Father Michael, pastor of one of the poorer suburbs of Madrid, was aware of the problem of the poor and abandoned sick who often could not afford hospitalization. So he began an order which would provide nurses to go to the homes of the sick whether or not they could pay. Because of his special devotion to Our Lady of the Seven Sorrows, he wanted to begin with seven "servants" of Mary. The seventh applicant was little Vibiana Torres. Vibiana was born December 2, 1826, the second of five children of a dairyman. She loved to gather children of the neighborhood and have childish processions in honor of Our Lady. Later she began to visit the sick of the neighborhood and perform small penances for the souls of others. In spite of her kindness and outgoing nature, Vibiana secretly longed for the contemplative life. She applied for admittance to the Dominicans as a lay sister, but she would have to wait for a vacancy. As she realized that chances for an opening with the Dominicans were slim, she requested an interview with Father Michael. On August 15, 1851, the twenty-four year old Vibiana and six others took the three religious vows of poverty, chastity and obedience, received the habit of the new congregation, and changed their names. Vibiana became Sister Maria Soledad. Many problems beset the young Congregation. The first superior left the Congregation and tried to undo all its works. The sisters were very poor and hardly had enough to eat. In 1856, Father Michael appointed Sister Soledad superior general of the community. Through many hardships, she persevered in charity, humility, and in her wise guidance. She spent many hours praying for more sisters. Mother Soledad had the joy of living to see her congregation given full papal approval in 1876. Mother Soledad contracted pneumonia in 1887. She died quietly at the motherhouse after receiving the Last Sacraments at the age of sixty. She was originally buried in the sisters' plot at the cemetery, but on January 18, 1893, her remains were exhumed and transferred to the motherhouse. Her body was intact and it exuded a bloody liquid, and a sweet odor was noticed by all present. A few years later, only the bones remained. Mother Soledad was beatified in 1950 by Pope Pius XII, and canonized by Pope Paul VI in 1970. Her feastday is October 11.
St Pantaleon came from Nicomedia, near the Black Sea, in Asia. He was such a famous doctor that the Emperor himself chose him for his own doctor. Pantaleon was a Christian, but the bad influence from ... continue readingMore Saint of the Day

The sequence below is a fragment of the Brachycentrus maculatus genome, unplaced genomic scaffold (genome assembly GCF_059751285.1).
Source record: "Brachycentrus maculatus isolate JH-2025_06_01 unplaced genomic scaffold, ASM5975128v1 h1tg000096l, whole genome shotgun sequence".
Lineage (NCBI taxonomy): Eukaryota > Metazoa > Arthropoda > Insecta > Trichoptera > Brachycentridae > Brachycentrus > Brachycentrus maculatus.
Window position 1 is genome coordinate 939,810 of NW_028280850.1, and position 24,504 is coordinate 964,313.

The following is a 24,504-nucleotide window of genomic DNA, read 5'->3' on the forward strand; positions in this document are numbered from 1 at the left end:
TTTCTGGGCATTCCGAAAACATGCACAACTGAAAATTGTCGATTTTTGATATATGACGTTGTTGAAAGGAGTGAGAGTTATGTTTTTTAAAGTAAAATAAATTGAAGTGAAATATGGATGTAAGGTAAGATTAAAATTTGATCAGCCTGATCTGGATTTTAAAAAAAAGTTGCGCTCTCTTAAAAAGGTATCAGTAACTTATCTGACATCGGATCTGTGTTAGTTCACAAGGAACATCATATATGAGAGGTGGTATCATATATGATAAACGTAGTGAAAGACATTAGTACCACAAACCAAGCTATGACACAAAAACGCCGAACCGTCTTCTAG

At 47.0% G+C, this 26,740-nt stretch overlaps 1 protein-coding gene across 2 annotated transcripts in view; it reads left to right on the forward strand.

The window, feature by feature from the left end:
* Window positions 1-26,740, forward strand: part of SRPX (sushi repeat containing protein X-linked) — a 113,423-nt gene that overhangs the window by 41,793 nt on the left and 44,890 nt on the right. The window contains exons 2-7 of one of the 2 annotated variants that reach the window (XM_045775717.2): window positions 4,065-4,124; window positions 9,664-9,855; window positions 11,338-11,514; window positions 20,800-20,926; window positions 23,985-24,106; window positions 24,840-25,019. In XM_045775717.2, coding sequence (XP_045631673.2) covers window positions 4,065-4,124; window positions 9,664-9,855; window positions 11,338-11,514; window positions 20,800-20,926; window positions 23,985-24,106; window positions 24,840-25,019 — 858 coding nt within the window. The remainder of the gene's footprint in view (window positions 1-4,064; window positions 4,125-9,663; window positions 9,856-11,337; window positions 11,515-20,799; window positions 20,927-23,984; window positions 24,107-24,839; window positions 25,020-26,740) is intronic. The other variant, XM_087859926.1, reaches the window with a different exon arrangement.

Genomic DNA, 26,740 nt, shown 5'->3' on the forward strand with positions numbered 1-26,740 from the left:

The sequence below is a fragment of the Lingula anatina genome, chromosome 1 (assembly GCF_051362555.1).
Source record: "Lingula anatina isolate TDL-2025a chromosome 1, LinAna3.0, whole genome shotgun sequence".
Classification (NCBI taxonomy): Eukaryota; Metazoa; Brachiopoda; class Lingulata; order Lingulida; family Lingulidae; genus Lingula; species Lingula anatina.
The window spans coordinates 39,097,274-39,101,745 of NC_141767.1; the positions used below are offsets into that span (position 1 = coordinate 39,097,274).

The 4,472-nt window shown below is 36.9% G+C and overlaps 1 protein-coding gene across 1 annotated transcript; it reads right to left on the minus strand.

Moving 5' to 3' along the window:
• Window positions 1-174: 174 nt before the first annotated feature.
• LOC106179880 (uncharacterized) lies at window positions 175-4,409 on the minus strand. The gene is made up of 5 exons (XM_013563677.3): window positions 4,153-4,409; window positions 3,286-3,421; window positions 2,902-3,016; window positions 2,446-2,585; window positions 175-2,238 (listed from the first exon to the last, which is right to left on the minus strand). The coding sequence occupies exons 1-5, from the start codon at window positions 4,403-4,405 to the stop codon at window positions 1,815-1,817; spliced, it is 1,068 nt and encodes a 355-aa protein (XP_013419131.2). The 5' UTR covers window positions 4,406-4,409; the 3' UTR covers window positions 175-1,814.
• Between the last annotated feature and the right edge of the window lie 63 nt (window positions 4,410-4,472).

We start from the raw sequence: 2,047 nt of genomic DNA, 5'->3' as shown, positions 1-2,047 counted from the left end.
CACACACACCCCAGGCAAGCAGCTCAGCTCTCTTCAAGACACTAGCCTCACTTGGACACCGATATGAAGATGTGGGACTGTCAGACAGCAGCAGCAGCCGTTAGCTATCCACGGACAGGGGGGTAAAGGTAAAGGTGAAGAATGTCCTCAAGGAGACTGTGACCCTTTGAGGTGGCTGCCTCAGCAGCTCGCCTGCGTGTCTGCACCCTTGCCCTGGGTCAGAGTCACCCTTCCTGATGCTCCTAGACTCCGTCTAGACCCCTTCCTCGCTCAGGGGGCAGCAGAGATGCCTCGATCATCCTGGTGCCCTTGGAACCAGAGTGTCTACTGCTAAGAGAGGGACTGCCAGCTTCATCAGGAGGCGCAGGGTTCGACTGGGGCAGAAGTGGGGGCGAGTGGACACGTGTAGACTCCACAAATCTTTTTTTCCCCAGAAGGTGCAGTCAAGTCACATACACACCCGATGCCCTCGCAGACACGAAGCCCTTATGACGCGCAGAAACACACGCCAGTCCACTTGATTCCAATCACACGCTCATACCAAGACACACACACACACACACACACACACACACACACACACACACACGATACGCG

St. Genevieve was born about the year 422, at Nanterre near Paris. She was seven years old when St. Germain of Auxerre came to her native village on his way to great Britain to combat the heresy of Pelagius. The child stood in the midst of a crowd gathered around the ... continue readingMore Female Saints
Saint Michael the Archangel isn't a saint, but rather he is an angel, and the leader of all angels and of the army of God. This is what the title "Archangel" means, that he is above all the others in rank. St. Michael has four main responsibilities or offices, as we ... continue reading
John Baptist de la Salle was born at Rheims, France on April 30th. He was the eldest of ten children in a noble family. He studied in Paris and was ordained in 1678. He was known for his work with the poor. He died at St. Yon, Rouen, on April 7th. He was canonized by ... continue reading
Isidore was literally born into a family of saints in sixth century Spain. Two of his brothers, Leander and Fulgentius, and one of his sisters, Florentina, are revered as saints in Spain. It was also a family of leaders and strong minds with Leander and Fulgentius ... continue reading
By Deacon Keith Fournier
This great defender of the faith insisted on the central claim of Christianity: God can be known and loved-indeed, that is why He came into our midst in the person of His Son; so that through a relationship with Jesus Christ, man could participate in the very ... continue readingMore Christian Saints & Heroes